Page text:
Imagine being expelled from your university based on something you said.
This may sound extreme, but it happens more often than you’d think.
“You can get in trouble for saying almost anything these days on a college campus,” said Greg Lukianoff, president of the Foundation for Individual Rights in Education (FIRE) and KCUR’s Central Standard’s featured guest on Nov. 8.
Quentin Savwoir, a political science communications student at Rockhurst, and I were also invited to weigh in on our own experiences at our respective campuses, facilitated by KCUR’s Jabulani Leffall.
Listening to Lukianoff list numerous instances at universities around the country at which students were banned from campuses or threatened with legal action by administration for exercising freedom of speech triggered my own concern with trends in higher education and the role UMKC is playing in this borderline-stifling of basic rights.
His opinion of designated protest and demonstration spaces is negative and he said policies requiring 10-day notice infringe on the first amendment. UMKC has two designated free speech spaces—and expects a 10-day advance notice.
Lukianoff gave a recent example of a university that didn’t notify the student body of a visit from Paul Ryan, the 2012 Vice President nominee on the Republican ticket, until three days before the scheduled event. In this instance, students weren’t able to submit an advanced notice and were not allowed to protest.
This has happened right here at UMKC as well. When Dan Cathy, CEO of Chick-Fil-A, publicly stated his personal opinion against homosexual marriage, many students wanted to react immediately in the form of a protest outside the Student Union, only to run into the obstacle of not only notifying administration in advance, but also being unable to gather outside the Student Union because it wasn’t a designated space.
A contradiction to that statement occurred on Oct. 24 when an equal-opportunity hate preacher posted at the exact location these students were told was off limits and was not asked to leave. Much to the administration’s dismay, the General Council for the entire University of Missouri system informed our administration that the preacher was allowed to speak at that location.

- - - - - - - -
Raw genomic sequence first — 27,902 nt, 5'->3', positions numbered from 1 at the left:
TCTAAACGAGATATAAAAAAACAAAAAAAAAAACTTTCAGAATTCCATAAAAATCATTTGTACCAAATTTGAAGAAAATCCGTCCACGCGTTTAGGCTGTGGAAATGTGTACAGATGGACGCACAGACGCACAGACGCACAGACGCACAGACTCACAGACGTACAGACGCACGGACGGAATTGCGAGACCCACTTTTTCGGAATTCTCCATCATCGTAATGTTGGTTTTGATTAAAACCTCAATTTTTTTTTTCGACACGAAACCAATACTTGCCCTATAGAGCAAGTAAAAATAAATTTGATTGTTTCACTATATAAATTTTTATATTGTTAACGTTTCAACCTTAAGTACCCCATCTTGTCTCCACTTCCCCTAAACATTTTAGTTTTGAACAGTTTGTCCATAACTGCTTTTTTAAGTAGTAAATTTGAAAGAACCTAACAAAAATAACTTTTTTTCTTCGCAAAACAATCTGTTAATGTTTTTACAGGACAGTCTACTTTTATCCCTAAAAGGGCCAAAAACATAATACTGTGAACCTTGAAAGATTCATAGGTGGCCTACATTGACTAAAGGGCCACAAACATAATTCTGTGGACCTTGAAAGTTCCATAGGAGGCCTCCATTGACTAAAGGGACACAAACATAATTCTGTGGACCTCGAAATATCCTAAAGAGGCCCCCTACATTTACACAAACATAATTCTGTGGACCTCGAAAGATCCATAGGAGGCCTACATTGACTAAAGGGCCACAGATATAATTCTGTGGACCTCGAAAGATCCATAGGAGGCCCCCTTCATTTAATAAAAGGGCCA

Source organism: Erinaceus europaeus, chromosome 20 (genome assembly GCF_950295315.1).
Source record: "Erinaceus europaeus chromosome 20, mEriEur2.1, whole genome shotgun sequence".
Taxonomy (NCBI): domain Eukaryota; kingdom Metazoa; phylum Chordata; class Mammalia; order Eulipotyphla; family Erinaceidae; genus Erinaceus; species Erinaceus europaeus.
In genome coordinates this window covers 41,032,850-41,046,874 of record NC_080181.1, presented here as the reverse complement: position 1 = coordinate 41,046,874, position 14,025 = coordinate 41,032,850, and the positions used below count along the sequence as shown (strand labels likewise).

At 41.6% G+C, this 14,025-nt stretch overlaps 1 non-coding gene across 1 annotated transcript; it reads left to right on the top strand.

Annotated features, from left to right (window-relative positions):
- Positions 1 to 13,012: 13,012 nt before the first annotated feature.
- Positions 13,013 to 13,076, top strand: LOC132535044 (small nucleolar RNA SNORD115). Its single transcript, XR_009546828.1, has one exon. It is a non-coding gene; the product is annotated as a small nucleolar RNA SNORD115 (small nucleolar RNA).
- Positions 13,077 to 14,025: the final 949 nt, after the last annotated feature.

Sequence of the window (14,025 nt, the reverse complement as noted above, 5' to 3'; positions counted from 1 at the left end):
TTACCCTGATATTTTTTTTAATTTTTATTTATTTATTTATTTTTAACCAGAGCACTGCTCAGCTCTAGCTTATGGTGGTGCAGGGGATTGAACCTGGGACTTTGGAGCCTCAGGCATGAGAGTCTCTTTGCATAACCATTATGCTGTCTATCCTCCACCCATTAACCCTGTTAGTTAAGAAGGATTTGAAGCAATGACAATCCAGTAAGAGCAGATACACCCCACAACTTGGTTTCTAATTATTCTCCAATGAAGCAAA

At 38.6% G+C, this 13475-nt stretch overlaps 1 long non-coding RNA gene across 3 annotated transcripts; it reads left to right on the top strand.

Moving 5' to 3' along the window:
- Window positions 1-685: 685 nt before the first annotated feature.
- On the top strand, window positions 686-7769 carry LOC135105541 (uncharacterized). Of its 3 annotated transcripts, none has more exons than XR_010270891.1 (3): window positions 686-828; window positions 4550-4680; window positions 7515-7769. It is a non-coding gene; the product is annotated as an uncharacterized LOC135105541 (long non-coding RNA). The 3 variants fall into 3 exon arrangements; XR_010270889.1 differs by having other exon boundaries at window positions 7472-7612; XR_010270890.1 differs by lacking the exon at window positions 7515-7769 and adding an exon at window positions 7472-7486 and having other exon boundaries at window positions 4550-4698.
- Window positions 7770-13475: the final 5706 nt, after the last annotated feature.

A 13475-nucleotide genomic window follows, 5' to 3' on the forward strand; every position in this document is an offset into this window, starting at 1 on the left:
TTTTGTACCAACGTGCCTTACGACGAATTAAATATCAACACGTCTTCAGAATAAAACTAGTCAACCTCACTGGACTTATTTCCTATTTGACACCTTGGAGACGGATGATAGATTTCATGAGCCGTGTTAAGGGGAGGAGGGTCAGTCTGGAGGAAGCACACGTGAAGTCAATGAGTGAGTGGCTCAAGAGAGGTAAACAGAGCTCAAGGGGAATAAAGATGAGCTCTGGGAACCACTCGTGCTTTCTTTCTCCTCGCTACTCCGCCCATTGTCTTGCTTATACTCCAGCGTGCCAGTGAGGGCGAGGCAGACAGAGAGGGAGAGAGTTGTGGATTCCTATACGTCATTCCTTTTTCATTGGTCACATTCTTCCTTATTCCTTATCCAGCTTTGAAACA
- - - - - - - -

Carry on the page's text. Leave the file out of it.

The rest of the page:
This confusion and discrepancy in information leads me to believe that better communication and assessment of the campus rules and regulations are necessary. And I wasn’t shy about vocalizing this point on KCUR.
I was equally interested in a comment Lukianoff made about students on other campuses disposing of mass amounts of the student-run newspaper due to dissatisfaction with an article. Though the cause was never identified, U-News had a similar experience last semester when large quantities of one issue “mysteriously” vanished from distribution sites.
Savwoir confessed his time at Rockhurst has been tame, witnessing no protests and minimal backlash from students about administration decisions. Our neighboring campus is either a utopian entity or the students aren’t paying enough attention. If everything seems to be running smoothly, there is too much grease, as Professor Robert Unger would say.
We also openly discussed the allotment for critical thinking in the classroom. Lukianoff and I had relatively similar opinions, stating that certain teachers can have hidden agendas. Personally, my experiences in my major-specific courses have been positive, constantly allowing open discussion and engagement with the professors.
The first college course I’ve ever dropped was due to a professor’s resistance to open-mindedly accept disagreement from his students, often cutting off student discussions with his own unrelated anecdotes and extremist viewpoints that added nothing to the conversation. Of course, reflecting back on the First Amendment, he was allowed to state his opinion. However, his opinion often overruled that of the entire class, limiting the educational merit of the course.
This is why I don’t entirely fault administration for the policies and procedures currently in place. Lukianoff stated his theory that campuses draft these regulations in fear of liability. I think that’s a wise concern on behalf of the University.
After all, they are working in higher education. That should be the priority. I wouldn’t want my coursework and learning experience to be dampened by a university that enables everyone to be radical free-agents constantly pointing accusatory fingers.
However, as a generation that harbored the Occupy movement, continues to push the Civil Rights movement even further and has technological means of voicing opinions more than ever before, a reassessment of the language and policies currently in place could alleviate pressure, confusion and a feeling of inhibition. UMKC could take this opportunity to reinvent the stigma Lukianoff convincingly reports and set a better example for other post-secondary institutions.